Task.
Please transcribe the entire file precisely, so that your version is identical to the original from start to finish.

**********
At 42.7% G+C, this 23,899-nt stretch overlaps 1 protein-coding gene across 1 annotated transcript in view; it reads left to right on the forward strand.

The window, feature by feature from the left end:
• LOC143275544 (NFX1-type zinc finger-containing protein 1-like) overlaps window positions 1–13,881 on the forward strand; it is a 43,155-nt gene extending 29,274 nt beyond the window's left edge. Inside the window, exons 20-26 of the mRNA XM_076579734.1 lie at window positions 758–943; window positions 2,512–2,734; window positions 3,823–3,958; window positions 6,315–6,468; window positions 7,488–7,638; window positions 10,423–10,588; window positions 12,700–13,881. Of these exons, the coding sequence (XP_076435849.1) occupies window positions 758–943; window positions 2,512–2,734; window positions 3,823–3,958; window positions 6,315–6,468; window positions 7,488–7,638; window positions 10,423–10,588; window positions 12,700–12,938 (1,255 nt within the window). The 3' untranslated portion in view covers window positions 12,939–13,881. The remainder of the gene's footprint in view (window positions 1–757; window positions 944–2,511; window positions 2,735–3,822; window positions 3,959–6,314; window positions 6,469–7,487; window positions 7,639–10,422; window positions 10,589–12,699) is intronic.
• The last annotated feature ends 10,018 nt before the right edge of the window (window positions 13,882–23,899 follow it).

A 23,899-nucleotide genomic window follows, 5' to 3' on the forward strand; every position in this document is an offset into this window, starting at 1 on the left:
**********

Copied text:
At 42.7% G+C, this 23,899-nt stretch overlaps 1 protein-coding gene across 1 annotated transcript in view; it reads left to right on the forward strand.

The window, feature by feature from the left end:
• LOC143275544 (NFX1-type zinc finger-containing protein 1-like) overlaps window positions 1–13,881 on the forward strand; it is a 43,155-nt gene extending 29,274 nt beyond the window's left edge. Inside the window, exons 20-26 of the mRNA XM_076579734.1 lie at window positions 758–943; window positions 2,512–2,734; window positions 3,823–3,958; window positions 6,315–6,468; window positions 7,488–7,638; window positions 10,423–10,588; window positions 12,700–13,881. Of these exons, the coding sequence (XP_076435849.1) occupies window positions 758–943; window positions 2,512–2,734; window positions 3,823–3,958; window positions 6,315–6,468; window positions 7,488–7,638; window positions 10,423–10,588; window positions 12,700–12,938 (1,255 nt within the window). The 3' untranslated portion in view covers window positions 12,939–13,881. The remainder of the gene's footprint in view (window positions 1–757; window positions 944–2,511; window positions 2,735–3,822; window positions 3,959–6,314; window positions 6,469–7,487; window positions 7,639–10,422; window positions 10,589–12,699) is intronic.
• The last annotated feature ends 10,018 nt before the right edge of the window (window positions 13,882–23,899 follow it).

A 23,899-nucleotide genomic window follows, 5' to 3' on the forward strand; every position in this document is an offset into this window, starting at 1 on the left: